In one of economic history’s rare moments of collaboration between labor unions and Republican energy development entrepreneurs, this unusual, but powerful alliance set California’ anti-business Assembly and Senate super majority back on its heels.
In this case, the rock-solid Democrat majority lost 12 of its Assembly members to join 25 Republicans to defeat an anti-fracking (oil and gas hydraulic fracking) bill that would have declared a moratorium against the use of this process throughout the “Golden State.” This defeat of the “greens” extremists is particularly remarkable since the California alliance of the Sierra Club with the “Air Resources Board” has been previously unstoppable. Utilizing its scare tactics, which included “fracking’s” ostensible responsibility for inducing earthquakes, along with the usual charges of water and air pollution, the anti-fracking moratorium seemed cruising to a lop-sided victory. This would have emboldened the national “anti-fracking” movement, whose main target continues to be the Trans-Canada XL oil pipeline, now in abeyance.
But the voting alliance between Assembly Democrats, representing blue collar union workers and the Republican proponents of oil/gas opportunism easily overrode the ultra-liberal San Francisco, Santa Monica and Malibu Assembly vote. Significantly, the anti-moratorium Democrat support emanated from Central California, comprised of a 12% unemployment worker rate. This group rebelled against the “elitists’” attempt to bar the energy employment and revenue-generating opportunities that could quickly reverse California/s ongoing slide into a deeper economic abyss.
This Liberal Democrat moratorium would effectively have stopped the fracking-induced current oil development in the energy-rich Bakersfield, Kern County area, throwing thousands of workers and hundreds of millions of dollars of taxable revenues into oblivion. The key to California’s turnaround and rebirth lies in the massive Monterey Shale, stretching from south of San Francisco to north of the greater Los Angeles area. Development of this field would dwarf the potential of the now world-famous North Dakota Bakken Belt, that has turned this once-barren state into a paragon of riches.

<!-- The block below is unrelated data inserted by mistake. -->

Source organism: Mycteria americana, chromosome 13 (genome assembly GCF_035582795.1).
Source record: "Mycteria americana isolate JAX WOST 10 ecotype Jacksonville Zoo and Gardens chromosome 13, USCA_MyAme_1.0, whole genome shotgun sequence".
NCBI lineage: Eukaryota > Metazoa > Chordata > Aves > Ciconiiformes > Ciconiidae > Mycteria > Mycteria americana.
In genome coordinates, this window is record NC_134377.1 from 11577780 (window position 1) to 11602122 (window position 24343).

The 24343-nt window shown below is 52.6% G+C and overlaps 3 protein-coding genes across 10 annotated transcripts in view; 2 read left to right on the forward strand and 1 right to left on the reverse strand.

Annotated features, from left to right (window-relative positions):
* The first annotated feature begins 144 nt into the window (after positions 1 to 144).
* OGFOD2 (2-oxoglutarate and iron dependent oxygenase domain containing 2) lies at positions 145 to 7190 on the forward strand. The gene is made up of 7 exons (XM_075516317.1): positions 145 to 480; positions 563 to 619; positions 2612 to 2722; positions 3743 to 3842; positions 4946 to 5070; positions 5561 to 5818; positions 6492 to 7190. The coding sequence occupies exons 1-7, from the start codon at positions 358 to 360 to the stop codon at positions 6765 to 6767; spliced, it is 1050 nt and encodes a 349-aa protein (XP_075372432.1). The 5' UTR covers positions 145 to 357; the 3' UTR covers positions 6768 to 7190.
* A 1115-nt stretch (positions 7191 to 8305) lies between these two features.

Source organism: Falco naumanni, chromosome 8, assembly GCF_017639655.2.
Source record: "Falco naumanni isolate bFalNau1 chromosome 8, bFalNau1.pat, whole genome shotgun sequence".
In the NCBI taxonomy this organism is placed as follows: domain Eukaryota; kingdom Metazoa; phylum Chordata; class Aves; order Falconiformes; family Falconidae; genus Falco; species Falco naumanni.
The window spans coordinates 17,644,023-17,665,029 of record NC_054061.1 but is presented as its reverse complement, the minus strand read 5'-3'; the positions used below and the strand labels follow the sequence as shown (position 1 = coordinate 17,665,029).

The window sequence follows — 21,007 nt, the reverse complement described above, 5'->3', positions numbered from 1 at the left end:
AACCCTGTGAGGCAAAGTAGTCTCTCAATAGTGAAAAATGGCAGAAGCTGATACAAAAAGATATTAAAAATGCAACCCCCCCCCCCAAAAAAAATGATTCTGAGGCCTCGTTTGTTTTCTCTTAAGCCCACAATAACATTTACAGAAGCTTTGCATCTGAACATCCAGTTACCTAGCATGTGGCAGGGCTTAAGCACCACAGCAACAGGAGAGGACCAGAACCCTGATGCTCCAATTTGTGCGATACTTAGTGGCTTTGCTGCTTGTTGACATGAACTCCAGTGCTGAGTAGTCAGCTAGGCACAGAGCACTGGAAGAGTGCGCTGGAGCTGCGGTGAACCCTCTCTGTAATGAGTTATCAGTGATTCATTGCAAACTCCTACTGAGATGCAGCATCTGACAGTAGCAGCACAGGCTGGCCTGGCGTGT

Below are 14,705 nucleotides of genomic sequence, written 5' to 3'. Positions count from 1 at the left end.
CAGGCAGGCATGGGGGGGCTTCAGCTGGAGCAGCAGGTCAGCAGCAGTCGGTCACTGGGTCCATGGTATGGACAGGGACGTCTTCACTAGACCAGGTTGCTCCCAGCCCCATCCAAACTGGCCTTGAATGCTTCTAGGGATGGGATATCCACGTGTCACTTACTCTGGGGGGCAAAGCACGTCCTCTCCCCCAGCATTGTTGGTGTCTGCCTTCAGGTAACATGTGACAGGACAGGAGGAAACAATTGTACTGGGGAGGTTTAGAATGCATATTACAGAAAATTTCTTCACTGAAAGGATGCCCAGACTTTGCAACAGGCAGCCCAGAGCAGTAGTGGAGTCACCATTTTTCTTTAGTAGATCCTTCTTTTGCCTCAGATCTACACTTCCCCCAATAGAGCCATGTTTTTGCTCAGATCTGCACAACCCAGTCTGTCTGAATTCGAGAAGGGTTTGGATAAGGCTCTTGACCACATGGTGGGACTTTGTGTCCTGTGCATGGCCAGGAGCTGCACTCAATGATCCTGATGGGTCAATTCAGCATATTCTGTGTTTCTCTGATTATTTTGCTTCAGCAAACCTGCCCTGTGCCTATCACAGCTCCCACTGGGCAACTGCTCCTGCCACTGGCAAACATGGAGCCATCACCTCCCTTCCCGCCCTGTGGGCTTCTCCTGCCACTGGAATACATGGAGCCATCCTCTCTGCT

A recent study by the University of Southern California indicated that 500,000 new jobs and $25 billion of additional tax revenues could be provided by 2020 alone. This would, in effect, reverse the State’s unstoppable slide, having grown to close to a $170 billion debt and growing in long-term liabilities alone, without these contracts’ mounting commitments.
But don’t count out the ideological “climatological purist” extremists just yet. Their Assembly and Senate mouthpieces will try to use further regulations, and environmentalist lawsuits to throw additional hurdles in the way of salvation for a state that has been granted a “golden opportunity” to recapture the greatness of America’s once entrepreneurial leadership, as epitomized by “Silicon Valley.” Whether the financial backing of the “Hollywood ideologues” will prove successful in stopping this golden opportunity may set the stage for the ultimate showdown on allowing fracking nationwide. Illinois and New York, two other anti-fracking loser states, will be watching.
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